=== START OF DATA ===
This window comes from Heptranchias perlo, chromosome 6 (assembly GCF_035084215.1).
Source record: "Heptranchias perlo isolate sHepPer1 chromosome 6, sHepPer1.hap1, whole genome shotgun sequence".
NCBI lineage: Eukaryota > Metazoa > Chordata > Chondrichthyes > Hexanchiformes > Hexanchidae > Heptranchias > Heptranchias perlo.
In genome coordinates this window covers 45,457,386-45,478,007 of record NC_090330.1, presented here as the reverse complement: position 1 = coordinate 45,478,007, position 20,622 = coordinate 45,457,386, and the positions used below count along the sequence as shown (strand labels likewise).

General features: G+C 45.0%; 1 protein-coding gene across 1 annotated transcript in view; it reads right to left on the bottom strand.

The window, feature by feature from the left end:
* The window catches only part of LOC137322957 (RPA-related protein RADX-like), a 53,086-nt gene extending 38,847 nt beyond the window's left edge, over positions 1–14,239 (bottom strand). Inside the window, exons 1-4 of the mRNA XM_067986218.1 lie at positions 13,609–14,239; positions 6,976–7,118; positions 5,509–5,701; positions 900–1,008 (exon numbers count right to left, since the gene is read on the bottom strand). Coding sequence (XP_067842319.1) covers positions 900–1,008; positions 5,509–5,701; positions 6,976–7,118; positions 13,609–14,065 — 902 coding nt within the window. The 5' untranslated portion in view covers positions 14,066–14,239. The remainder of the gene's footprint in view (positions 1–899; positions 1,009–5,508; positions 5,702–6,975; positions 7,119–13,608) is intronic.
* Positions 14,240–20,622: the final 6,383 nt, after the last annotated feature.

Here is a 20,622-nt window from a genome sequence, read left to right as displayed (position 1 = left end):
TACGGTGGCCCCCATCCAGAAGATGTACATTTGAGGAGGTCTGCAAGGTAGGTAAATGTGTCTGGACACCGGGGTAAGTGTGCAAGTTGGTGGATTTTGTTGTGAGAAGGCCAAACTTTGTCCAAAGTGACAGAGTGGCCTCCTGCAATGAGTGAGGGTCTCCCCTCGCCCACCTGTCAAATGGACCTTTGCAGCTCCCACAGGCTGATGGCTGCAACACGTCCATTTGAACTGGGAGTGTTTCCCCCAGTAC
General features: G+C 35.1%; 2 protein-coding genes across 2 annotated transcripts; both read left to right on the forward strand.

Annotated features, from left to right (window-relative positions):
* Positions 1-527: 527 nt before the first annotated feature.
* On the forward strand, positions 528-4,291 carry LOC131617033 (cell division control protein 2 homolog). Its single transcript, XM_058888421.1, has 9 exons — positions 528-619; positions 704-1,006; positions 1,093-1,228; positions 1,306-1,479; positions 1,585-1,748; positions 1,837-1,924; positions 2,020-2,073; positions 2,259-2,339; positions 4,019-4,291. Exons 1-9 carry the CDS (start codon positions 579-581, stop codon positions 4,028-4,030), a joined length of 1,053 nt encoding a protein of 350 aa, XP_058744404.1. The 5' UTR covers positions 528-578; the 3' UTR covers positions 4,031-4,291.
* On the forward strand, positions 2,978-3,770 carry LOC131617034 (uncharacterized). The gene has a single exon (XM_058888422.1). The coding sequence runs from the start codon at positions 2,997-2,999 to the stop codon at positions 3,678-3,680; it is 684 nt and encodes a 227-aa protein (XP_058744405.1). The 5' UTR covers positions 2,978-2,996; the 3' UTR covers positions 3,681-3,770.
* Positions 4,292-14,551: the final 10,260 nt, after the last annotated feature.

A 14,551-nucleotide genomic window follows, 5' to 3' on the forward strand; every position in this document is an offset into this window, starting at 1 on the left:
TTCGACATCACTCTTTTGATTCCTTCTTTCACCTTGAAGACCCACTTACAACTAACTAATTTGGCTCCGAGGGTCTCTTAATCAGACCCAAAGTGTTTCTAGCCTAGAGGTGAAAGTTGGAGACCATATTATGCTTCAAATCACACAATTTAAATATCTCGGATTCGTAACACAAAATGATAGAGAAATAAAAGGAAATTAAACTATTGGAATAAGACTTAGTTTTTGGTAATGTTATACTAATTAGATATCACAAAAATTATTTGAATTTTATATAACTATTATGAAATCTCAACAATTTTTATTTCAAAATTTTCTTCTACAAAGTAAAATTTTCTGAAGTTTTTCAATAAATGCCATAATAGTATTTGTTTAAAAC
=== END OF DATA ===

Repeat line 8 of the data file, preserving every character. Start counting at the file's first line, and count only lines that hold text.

* Positions 14,240–20,622: the final 6,383 nt, after the last annotated feature.